For high-flying fun and blustery beaches

Travel time Just under three hours by car – we’d recommend hiring one of the relatively cheap private drivers and enjoying the dramatic desert views along the way.

What’s there? Hold onto your hats – no, really, if you are wearing one – because Essaouira’s alizee (trade wind), gusting in from the Atlantic, may blow you away in a more literal sense. It doesn’t make for ideal sunbathing conditions, but it does lure in sea-bound need-for-speedsters with their surf and windsurfing boards. It’s why, of all the Marrakech excursions, Essaouira is one of the most popular. Or let the wind guide you with a thrilling kitesurfing session.

In stark contrast to zipping over waves and riding barrels, the city’s ancient souk moves at a more meditative pace, that of the mesmeric tap-tapping of boat builders’ adzes as they assemble the immensely Instagrammable blue fishing boats that litter the port. Shades of blue enhance the white medina walls too, and unlike Marrakech’s rabbit-hole maze of stalls, the market feels more organised for purchasing in peace.

Be sure to amble by the pungent fish market too to pause for a plate of freshly grilled, charmoula-scrubbed seabass or whatever else the traders have dredged up from the deep that day. And scope out the art scene at the vibrant Galerie d’art Damgaard, Espace Othello and the Institut Français.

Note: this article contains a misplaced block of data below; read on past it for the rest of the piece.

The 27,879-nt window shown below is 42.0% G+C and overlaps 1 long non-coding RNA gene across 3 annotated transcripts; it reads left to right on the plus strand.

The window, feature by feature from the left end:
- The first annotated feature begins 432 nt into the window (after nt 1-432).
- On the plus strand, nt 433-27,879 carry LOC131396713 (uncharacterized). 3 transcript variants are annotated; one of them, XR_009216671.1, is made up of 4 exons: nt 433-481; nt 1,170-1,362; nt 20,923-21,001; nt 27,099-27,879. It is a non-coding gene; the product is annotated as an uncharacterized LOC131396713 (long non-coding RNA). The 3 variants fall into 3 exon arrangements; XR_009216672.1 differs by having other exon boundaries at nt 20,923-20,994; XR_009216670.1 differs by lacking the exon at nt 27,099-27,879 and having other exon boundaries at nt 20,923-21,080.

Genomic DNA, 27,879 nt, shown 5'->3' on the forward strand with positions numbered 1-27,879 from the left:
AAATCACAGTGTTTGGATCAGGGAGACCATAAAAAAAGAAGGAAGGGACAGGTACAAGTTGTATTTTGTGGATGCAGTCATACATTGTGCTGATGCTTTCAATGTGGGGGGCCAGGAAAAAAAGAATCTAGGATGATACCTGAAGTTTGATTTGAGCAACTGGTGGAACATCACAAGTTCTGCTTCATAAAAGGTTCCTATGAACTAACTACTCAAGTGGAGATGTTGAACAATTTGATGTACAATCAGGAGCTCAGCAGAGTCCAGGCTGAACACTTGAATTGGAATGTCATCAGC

With its reputation for attracting some of the 20th century’s more rebellious counter-cultural libertines and back-in-time feel, Essaouira understandably accrued a few legends.

Jimi Hendrix was said to be inspired to write Castles in the Sand about ruined fort Bordj El Berod (he didn’t, but the forlorn structure makes for an atmospheric visit), Cat Stevens discovered Islam here and the likes of Frank Zappa and the Rolling Stones visited to nail down the local beat – now outsiders and modern-day hippies gather for the Gnaoua World Music Festival. And more recently, the Skala du Port fort starred as a backdrop in Game of Thrones.

Where to eat and drink Caravane Café offers rum punch, fragrant pastillas and fire jugglers in a den crammed with antiques and Silvestro is a fine Italian restaurant with delightfully kitsch decor.

For a more elegant date-night spot, La Table by Madada is a former carob warehouse turned low-lit, style-setting eatery where steaks are flambéed at your table, the fish hasn’t travelled very far at all and the spider-crab gratin is, well, simply superb.

Pack an overnight bag for sun-dappled comfort and richly-hued rooms at Le Jardin des Douars or antique glamour at Heure Bleue.


For hiking, biking and hidden waterfalls